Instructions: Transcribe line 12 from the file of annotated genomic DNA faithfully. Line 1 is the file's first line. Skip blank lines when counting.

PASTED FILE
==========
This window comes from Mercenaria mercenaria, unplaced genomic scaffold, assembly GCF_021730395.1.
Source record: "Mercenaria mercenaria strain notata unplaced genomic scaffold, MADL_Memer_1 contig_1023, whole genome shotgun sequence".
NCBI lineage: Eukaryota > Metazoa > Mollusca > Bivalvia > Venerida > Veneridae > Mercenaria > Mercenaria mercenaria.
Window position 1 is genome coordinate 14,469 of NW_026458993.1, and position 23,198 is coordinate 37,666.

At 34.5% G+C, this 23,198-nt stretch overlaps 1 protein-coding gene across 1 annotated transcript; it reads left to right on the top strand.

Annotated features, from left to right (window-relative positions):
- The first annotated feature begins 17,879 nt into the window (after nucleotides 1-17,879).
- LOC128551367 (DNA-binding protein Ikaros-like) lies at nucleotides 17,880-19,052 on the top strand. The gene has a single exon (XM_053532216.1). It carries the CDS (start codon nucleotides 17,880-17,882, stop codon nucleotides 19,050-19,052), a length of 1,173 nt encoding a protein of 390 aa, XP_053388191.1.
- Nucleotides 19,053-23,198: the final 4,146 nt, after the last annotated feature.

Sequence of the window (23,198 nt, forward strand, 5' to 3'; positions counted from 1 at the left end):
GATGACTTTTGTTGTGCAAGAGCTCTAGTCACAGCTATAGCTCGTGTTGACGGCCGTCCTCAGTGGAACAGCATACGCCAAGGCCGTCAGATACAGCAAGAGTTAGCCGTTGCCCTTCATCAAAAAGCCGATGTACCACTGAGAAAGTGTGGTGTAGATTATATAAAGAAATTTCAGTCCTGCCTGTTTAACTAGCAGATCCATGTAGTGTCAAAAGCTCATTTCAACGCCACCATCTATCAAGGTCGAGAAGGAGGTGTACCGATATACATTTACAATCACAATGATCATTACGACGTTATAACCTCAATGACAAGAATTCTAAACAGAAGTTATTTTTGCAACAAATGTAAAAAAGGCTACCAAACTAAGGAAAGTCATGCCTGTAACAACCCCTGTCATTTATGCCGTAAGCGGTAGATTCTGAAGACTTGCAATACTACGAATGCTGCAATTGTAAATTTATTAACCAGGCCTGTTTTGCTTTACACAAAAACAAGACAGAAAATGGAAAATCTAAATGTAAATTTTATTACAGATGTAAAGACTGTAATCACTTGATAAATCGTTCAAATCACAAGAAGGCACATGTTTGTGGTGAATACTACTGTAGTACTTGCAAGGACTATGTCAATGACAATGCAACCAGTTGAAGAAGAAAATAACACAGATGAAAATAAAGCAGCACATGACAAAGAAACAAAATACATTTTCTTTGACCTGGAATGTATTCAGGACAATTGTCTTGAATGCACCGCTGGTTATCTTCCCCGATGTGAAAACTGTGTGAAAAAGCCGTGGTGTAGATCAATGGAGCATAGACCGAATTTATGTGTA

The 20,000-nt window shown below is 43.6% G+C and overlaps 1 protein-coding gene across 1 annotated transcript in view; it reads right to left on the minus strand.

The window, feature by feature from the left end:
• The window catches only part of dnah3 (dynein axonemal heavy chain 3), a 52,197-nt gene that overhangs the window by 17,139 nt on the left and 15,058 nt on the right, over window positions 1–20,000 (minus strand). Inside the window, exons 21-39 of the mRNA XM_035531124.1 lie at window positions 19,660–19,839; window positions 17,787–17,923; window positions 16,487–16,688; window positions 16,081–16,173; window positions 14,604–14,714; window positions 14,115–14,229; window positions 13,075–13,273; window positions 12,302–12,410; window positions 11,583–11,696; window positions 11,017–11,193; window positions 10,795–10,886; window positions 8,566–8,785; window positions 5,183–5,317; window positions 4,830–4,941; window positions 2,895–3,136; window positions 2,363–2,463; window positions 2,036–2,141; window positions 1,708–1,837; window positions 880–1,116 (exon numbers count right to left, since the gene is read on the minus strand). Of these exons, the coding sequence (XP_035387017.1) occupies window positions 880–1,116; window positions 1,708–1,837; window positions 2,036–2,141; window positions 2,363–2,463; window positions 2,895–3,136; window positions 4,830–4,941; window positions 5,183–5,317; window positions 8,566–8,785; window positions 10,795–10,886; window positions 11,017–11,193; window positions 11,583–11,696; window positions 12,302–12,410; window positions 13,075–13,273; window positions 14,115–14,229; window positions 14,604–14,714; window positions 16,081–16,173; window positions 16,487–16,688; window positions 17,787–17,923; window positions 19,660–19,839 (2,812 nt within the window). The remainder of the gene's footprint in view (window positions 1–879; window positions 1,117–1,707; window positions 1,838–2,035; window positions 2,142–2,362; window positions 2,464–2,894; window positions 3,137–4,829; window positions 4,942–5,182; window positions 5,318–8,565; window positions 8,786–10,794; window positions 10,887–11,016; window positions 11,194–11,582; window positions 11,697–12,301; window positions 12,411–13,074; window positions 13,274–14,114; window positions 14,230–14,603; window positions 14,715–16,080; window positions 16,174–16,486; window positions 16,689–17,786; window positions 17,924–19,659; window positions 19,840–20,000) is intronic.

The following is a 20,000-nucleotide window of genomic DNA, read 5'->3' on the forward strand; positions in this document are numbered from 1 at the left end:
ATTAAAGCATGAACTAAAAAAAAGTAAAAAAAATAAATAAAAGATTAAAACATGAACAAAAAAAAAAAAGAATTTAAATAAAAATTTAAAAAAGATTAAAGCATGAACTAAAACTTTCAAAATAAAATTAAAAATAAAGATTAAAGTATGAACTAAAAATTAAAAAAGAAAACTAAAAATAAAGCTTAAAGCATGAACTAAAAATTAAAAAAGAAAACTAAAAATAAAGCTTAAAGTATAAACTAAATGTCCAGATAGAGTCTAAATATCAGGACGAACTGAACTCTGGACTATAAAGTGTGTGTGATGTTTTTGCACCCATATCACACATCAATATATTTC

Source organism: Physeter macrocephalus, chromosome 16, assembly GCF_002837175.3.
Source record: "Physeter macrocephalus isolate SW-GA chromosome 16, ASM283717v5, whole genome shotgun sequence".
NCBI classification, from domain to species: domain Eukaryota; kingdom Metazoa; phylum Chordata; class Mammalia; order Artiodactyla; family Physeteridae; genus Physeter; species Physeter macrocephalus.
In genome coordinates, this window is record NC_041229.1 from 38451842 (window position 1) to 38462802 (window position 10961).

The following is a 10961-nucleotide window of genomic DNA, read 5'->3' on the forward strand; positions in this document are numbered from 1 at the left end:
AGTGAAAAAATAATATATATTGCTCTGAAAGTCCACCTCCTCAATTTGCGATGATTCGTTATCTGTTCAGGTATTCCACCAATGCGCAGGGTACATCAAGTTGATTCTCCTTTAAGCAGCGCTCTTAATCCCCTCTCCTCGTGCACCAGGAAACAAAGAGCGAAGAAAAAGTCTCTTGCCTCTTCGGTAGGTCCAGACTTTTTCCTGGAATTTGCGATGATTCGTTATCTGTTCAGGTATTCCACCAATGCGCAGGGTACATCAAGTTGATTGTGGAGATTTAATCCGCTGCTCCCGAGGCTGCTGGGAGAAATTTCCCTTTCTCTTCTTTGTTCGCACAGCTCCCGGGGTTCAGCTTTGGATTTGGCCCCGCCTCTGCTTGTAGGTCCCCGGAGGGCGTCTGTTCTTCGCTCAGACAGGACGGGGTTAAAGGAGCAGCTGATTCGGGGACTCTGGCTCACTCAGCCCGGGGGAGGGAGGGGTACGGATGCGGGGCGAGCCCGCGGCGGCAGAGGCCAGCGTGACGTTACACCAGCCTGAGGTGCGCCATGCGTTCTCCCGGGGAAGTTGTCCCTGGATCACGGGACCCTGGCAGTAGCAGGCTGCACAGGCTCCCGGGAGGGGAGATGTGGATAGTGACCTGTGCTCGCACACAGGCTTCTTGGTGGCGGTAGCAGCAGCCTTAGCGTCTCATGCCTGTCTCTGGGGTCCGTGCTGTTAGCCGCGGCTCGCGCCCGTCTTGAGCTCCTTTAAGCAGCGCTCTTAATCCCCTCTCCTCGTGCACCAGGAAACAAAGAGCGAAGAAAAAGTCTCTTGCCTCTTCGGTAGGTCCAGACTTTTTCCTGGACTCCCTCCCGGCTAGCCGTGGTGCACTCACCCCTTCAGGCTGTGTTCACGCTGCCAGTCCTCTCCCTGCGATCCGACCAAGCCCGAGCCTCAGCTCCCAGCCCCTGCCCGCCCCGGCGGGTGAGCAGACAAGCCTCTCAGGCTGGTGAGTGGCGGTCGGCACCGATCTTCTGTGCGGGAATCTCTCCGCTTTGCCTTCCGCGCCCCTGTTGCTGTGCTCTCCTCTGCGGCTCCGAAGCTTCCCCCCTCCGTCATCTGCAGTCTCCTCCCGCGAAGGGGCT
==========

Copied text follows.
The 20,000-nt window shown below is 43.6% G+C and overlaps 1 protein-coding gene across 1 annotated transcript in view; it reads right to left on the minus strand.